From returning control of education to state and local leaders to protecting Second Amendment rights to curbing federal control over large swaths of land, Congress has worked to advance the people’s priorities and remove big government from their lives. These efforts are estimated to save families and small businesses over $67 billion dollars in regulatory costs and more than 56 million hours of regulatory paperwork and compliance!

In the House, we have passed a host of other measures and are working with our counterparts in the Senate to get those to the President’s desk as quickly as possible. Last month we passed the VA Accountability Act, a bill to force the removal of bad actors, giving our veterans the leadership they deserve at VA medical centers. We have passed bills to encourage STEM careers and education for women, roll back financial regulations that stifle investment by our community banks, let our small business contractors compete fairly for government contracts, and much more.

We have also made great progress in our work to repeal and replace the failing Obamacare law, bring much-needed reforms to a bloated and overly-complicated tax code, and keep American families safe and secure at home by strengthening our borders. We are close to the finish line on some issues and further on others; but I look forward to passing our conservative, pro-growth solutions in the coming weeks and months.

Additionally, two of my pieces of legislation that impact Tennesseans were passed. The House passed legislation to honor the beloved Senator, Fred Thompson by naming the new Federal courthouse in Nashville in his memory. The historical legacy of the Shiloh National Military Park has also been preserved by expanding the park boundaries to include the Fallen Timbers, Russell House, and Davis Bridge Battlefields. It also brings the Parker’s Crossroad Battlefield into the National Park System. Under this bill, more than 2,100 additional acres of land historical sites will be protected.

Despite partisan rhetoric to the contrary, House Republicans have been hard at work to turn the people’s priorities into realities. My conservative colleagues and I realized that we have an obligation to our constituents to address the issues that affect them each and every day. We will not stop working to keep our promises to the American people.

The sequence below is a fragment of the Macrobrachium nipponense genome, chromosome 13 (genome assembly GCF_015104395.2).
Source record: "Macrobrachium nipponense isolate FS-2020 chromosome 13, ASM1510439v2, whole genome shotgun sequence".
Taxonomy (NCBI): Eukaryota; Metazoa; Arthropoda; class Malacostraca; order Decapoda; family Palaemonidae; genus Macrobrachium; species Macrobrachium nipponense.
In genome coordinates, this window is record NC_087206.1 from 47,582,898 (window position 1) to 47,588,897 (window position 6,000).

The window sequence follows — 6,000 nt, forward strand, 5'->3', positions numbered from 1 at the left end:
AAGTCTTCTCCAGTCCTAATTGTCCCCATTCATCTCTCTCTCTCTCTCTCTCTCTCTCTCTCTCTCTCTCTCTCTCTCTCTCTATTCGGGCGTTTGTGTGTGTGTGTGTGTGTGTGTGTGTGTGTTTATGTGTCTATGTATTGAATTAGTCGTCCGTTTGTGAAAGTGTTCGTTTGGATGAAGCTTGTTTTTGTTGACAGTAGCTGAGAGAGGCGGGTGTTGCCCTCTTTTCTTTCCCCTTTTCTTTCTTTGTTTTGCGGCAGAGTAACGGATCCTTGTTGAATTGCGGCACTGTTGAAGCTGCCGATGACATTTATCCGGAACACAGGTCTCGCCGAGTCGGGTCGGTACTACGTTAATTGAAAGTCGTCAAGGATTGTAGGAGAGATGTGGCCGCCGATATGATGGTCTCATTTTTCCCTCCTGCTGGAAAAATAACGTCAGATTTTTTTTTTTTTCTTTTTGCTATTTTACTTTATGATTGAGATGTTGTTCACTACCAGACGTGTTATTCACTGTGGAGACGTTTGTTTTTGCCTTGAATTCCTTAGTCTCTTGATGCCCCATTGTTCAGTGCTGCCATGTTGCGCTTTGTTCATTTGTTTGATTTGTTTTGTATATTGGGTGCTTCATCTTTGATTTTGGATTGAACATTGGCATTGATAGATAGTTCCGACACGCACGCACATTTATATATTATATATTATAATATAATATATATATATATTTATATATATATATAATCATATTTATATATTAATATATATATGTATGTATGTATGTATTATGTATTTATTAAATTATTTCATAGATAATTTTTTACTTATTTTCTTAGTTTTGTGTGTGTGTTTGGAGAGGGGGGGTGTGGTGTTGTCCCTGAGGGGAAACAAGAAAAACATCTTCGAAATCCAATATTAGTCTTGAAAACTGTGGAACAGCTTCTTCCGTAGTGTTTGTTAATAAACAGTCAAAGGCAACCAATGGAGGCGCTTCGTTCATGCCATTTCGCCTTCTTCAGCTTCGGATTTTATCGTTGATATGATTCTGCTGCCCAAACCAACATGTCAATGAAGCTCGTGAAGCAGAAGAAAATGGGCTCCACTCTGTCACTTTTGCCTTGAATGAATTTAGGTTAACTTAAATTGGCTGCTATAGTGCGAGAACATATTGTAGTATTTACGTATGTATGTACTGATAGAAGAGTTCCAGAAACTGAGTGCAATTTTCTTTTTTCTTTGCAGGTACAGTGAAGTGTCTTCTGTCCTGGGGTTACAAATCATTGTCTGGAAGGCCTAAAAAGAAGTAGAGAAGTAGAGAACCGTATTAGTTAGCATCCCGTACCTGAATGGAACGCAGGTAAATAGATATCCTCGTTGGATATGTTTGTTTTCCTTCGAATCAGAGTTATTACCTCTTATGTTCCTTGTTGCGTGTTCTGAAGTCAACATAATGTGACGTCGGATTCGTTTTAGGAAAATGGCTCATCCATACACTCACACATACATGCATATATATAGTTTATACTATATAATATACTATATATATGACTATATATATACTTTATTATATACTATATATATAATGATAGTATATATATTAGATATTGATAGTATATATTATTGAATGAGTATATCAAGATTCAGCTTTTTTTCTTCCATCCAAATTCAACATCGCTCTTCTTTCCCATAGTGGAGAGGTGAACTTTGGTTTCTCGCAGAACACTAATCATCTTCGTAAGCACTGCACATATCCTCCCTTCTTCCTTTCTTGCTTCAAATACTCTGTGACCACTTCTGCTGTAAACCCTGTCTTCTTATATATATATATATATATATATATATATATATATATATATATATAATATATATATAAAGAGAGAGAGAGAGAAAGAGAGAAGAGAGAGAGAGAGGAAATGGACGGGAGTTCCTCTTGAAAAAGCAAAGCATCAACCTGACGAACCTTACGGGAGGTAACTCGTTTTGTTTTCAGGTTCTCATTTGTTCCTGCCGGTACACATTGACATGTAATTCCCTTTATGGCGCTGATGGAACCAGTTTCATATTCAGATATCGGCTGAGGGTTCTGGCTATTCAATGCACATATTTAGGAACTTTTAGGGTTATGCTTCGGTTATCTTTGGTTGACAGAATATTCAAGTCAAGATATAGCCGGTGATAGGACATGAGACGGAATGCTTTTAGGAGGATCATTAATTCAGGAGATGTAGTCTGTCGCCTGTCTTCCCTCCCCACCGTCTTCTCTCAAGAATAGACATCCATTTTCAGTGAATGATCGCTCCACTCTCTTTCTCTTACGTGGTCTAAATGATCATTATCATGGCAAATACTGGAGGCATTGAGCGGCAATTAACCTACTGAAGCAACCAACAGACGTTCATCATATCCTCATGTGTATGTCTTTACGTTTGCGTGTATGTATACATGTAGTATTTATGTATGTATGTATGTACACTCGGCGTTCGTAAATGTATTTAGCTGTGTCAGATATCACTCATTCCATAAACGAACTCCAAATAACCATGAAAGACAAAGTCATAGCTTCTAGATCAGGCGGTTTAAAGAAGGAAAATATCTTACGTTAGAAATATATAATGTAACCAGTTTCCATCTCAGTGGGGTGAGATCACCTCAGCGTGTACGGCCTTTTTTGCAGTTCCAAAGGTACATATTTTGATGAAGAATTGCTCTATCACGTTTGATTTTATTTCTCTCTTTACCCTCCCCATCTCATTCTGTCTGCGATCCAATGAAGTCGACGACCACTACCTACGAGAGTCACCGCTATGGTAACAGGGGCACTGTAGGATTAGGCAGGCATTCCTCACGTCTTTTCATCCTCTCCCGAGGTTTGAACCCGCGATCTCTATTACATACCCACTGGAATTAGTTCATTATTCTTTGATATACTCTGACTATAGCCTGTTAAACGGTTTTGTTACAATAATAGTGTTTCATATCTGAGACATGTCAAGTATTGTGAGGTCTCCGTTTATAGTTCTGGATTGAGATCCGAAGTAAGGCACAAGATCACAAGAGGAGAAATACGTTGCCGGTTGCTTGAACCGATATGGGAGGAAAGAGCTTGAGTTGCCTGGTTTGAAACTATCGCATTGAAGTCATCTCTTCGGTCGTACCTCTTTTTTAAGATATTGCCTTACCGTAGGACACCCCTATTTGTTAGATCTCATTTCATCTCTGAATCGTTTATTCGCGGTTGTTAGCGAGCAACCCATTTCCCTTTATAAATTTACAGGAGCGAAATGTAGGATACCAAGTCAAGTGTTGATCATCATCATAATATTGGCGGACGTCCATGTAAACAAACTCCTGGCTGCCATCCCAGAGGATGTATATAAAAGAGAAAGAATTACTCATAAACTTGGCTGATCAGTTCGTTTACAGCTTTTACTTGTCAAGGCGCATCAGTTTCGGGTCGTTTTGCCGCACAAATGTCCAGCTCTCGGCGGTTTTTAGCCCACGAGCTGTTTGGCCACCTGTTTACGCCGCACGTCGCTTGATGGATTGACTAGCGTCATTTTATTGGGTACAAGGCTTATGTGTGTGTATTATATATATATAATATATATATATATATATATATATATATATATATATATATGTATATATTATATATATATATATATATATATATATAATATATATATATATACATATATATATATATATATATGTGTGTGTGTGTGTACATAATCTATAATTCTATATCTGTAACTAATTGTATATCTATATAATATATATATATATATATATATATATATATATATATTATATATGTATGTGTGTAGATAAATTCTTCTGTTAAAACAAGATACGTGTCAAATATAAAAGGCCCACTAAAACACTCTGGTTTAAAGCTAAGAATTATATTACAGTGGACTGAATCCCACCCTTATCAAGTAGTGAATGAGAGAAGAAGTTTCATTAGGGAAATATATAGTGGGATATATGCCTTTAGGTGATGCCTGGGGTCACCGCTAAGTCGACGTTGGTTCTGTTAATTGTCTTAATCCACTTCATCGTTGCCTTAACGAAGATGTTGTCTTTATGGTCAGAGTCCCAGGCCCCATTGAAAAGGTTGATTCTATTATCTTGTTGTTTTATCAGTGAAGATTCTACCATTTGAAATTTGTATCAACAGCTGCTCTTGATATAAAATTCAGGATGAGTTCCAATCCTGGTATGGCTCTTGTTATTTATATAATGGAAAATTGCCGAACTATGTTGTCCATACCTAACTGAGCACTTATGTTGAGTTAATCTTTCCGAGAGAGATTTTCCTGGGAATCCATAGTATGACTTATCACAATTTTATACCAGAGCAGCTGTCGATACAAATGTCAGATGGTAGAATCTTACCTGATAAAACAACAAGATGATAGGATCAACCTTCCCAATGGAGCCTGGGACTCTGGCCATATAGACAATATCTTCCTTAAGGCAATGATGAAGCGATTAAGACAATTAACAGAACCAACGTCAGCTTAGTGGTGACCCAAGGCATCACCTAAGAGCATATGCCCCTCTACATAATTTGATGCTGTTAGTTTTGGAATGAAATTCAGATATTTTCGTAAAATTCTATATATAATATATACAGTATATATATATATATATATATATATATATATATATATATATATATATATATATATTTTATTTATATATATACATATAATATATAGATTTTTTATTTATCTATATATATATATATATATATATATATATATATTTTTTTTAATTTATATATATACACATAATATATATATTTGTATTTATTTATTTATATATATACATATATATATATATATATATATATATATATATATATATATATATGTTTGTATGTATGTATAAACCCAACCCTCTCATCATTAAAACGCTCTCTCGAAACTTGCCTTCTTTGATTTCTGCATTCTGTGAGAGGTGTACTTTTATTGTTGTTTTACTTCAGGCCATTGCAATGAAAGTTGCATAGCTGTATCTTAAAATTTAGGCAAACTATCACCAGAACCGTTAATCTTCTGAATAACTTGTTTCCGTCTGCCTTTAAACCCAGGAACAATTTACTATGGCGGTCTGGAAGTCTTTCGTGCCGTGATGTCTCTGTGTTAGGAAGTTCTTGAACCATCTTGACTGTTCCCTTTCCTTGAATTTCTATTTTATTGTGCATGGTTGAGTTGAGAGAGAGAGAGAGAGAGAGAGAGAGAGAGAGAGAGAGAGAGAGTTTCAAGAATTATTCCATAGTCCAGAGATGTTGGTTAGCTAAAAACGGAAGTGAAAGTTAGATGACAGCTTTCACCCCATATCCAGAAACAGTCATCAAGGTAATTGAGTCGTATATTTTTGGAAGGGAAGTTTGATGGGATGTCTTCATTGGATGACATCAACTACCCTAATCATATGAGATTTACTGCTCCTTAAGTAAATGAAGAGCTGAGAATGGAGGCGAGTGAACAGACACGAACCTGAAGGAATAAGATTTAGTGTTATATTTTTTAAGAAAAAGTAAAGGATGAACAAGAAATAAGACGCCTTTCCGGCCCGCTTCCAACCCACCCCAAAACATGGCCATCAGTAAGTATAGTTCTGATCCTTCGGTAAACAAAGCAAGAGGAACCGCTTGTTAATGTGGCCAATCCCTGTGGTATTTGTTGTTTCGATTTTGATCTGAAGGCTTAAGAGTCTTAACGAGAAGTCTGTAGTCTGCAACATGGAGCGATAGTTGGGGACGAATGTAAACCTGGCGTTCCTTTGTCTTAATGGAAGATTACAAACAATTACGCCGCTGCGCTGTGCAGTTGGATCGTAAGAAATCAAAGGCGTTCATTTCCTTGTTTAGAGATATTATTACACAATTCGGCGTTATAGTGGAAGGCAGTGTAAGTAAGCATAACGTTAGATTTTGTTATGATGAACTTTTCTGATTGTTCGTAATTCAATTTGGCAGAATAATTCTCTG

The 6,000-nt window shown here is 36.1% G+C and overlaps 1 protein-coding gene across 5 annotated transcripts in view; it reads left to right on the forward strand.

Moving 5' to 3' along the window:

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A Health Care Update from Congressman Blackburn


Tonight, I’ll be welcoming President Donald Trump to Nashville as he talks with Tennesseans on the serious issues facing this nation. We know that everyone is concerned about national security, jobs, the economy and of course, healthcare. We expect the President to touch base on each of these issues tonight.

Over the past three years, I have heard from countless constituents how they and their families have been negatively affected by the Affordable Care Act and last week, Congress took its first step in repealing this flawed law. You might have watched some of our marathon committee markup on C-SPAN or heard the news reports of how we worked for over twenty-seven hours on making the process and policy more reflective for the needs of the American people. Believe me, we have heard your stories of higher premiums, narrowed networks, and denial of services for insurance that is too expensive to even utilize. Based on your concerns, we need to repeal the Affordable Care Act and put the needed reforms in place that have been neglected for over a decade.

With that, I would like to continue the discussion with you in order to expand upon the process and substance of the bill. Today, I’d like to walk you through the process of budget reconciliation, what the American Health Care Act repeals, replaces, and reforms; and the concerns we are still working through in order to address the American people’s health care needs.